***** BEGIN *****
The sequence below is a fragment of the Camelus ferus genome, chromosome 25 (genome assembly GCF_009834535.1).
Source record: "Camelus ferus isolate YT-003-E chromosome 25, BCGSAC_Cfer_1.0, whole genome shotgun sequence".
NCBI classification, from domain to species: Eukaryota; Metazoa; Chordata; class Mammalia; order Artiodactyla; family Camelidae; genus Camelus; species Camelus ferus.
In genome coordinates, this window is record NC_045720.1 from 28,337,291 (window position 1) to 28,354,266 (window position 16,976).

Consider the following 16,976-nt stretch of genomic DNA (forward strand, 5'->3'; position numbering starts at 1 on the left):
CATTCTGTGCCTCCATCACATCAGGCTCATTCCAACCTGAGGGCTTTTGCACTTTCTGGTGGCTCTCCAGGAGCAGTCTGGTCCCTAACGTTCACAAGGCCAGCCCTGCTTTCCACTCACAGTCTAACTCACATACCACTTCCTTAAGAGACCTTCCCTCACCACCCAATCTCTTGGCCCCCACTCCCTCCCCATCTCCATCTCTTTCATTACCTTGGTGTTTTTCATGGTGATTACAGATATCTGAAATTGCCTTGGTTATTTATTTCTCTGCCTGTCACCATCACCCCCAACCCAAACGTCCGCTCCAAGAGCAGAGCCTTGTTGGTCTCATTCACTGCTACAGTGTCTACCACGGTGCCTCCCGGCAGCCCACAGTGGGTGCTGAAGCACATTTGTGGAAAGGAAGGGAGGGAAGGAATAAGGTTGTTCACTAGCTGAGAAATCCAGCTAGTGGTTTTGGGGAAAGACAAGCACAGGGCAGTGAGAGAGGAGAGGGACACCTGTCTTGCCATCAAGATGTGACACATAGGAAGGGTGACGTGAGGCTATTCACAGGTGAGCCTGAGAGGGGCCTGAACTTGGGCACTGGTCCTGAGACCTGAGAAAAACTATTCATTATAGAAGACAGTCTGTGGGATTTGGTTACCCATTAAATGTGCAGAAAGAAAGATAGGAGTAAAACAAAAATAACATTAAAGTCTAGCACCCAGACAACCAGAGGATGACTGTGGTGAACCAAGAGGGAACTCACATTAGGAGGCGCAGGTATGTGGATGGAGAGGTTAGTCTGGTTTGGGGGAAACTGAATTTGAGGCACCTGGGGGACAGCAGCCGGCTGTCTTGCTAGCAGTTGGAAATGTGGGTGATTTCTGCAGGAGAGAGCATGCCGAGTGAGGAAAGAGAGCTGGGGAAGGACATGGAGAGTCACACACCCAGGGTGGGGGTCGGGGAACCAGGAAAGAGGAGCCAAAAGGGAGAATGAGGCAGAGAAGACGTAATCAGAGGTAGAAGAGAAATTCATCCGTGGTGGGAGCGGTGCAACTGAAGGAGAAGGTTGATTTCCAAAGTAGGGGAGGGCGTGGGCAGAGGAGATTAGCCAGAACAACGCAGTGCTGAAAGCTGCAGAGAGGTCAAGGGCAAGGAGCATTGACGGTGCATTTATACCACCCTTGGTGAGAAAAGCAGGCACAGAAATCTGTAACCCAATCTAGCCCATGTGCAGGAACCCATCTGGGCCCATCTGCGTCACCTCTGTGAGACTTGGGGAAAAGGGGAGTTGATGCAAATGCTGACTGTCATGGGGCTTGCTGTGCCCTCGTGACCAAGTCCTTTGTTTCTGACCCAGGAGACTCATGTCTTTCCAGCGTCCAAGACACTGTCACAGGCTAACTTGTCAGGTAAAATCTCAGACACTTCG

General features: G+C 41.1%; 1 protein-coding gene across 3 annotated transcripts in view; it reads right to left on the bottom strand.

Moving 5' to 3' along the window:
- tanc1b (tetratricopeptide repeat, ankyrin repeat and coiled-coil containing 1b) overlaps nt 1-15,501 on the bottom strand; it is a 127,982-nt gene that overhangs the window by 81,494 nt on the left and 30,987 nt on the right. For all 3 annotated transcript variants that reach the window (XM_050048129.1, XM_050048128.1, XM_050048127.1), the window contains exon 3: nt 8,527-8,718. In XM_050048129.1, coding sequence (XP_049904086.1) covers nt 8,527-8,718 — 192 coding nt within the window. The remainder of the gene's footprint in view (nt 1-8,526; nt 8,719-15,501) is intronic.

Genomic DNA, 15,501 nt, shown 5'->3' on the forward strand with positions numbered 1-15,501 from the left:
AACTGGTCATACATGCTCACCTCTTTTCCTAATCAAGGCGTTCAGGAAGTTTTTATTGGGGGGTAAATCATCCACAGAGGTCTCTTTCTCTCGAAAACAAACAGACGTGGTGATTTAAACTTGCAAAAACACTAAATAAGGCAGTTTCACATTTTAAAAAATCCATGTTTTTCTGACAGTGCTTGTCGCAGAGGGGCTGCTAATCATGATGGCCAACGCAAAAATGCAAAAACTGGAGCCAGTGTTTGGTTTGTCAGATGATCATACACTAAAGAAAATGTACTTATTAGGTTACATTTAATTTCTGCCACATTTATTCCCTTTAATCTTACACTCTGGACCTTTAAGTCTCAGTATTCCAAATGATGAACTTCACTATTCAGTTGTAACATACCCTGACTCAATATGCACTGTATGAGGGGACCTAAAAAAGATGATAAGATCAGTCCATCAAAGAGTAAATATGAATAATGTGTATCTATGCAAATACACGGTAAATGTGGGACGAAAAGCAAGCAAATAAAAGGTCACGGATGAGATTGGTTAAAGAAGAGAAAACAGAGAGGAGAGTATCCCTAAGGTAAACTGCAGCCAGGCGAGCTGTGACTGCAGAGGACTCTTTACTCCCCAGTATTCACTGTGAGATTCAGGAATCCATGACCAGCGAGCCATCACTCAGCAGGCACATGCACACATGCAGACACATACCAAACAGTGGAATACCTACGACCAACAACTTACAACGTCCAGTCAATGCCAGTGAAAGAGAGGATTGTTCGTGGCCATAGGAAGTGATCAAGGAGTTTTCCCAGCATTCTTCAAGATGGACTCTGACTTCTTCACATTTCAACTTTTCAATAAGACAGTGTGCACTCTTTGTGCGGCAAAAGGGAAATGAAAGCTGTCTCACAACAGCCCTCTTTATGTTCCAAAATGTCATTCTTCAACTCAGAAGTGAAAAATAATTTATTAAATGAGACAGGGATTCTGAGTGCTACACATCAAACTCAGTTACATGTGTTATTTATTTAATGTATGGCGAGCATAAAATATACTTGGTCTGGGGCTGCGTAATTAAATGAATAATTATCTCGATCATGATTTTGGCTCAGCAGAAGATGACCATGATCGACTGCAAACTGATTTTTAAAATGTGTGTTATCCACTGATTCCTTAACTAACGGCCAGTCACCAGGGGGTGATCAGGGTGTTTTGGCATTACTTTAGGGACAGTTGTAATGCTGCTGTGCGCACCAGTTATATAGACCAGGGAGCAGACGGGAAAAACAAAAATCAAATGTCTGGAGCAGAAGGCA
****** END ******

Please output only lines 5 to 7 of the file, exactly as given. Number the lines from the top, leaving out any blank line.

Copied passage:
Consider the following 16,976-nt stretch of genomic DNA (forward strand, 5'->3'; position numbering starts at 1 on the left):
CATTCTGTGCCTCCATCACATCAGGCTCATTCCAACCTGAGGGCTTTTGCACTTTCTGGTGGCTCTCCAGGAGCAGTCTGGTCCCTAACGTTCACAAGGCCAGCCCTGCTTTCCACTCACAGTCTAACTCACATACCACTTCCTTAAGAGACCTTCCCTCACCACCCAATCTCTTGGCCCCCACTCCCTCCCCATCTCCATCTCTTTCATTACCTTGGTGTTTTTCATGGTGATTACAGATATCTGAAATTGCCTTGGTTATTTATTTCTCTGCCTGTCACCATCACCCCCAACCCAAACGTCCGCTCCAAGAGCAGAGCCTTGTTGGTCTCATTCACTGCTACAGTGTCTACCACGGTGCCTCCCGGCAGCCCACAGTGGGTGCTGAAGCACATTTGTGGAAAGGAAGGGAGGGAAGGAATAAGGTTGTTCACTAGCTGAGAAATCCAGCTAGTGGTTTTGGGGAAAGACAAGCACAGGGCAGTGAGAGAGGAGAGGGACACCTGTCTTGCCATCAAGATGTGACACATAGGAAGGGTGACGTGAGGCTATTCACAGGTGAGCCTGAGAGGGGCCTGAACTTGGGCACTGGTCCTGAGACCTGAGAAAAACTATTCATTATAGAAGACAGTCTGTGGGATTTGGTTACCCATTAAATGTGCAGAAAGAAAGATAGGAGTAAAACAAAAATAACATTAAAGTCTAGCACCCAGACAACCAGAGGATGACTGTGGTGAACCAAGAGGGAACTCACATTAGGAGGCGCAGGTATGTGGATGGAGAGGTTAGTCTGGTTTGGGGGAAACTGAATTTGAGGCACCTGGGGGACAGCAGCCGGCTGTCTTGCTAGCAGTTGGAAATGTGGGTGATTTCTGCAGGAGAGAGCATGCCGAGTGAGGAAAGAGAGCTGGGGAAGGACATGGAGAGTCACACACCCAGGGTGGGGGTCGGGGAACCAGGAAAGAGGAGCCAAAAGGGAGAATGAGGCAGAGAAGACGTAATCAGAGGTAGAAGAGAAATTCATCCGTGGTGGGAGCGGTGCAACTGAAGGAGAAGGTTGATTTCCAAAGTAGGGGAGGGCGTGGGCAGAGGAGATTAGCCAGAACAACGCAGTGCTGAAAGCTGCAGAGAGGTCAAGGGCAAGGAGCATTGACGGTGCATTTATACCACCCTTGGTGAGAAAAGCAGGCACAGAAATCTGTAACCCAATCTAGCCCATGTGCAGGAACCCATCTGGGCCCATCTGCGTCACCTCTGTGAGACTTGGGGAAAAGGGGAGTTGATGCAAATGCTGACTGTCATGGGGCTTGCTGTGCCCTCGTGACCAAGTCCTTTGTTTCTGACCCAGGAGACTCATGTCTTTCCAGCGTCCAAGACACTGTCACAGGCTAACTTGTCAGGTAAAATCTCAGACACTTCG

General features: G+C 41.1%; 1 protein-coding gene across 3 annotated transcripts in view; it reads right to left on the bottom strand.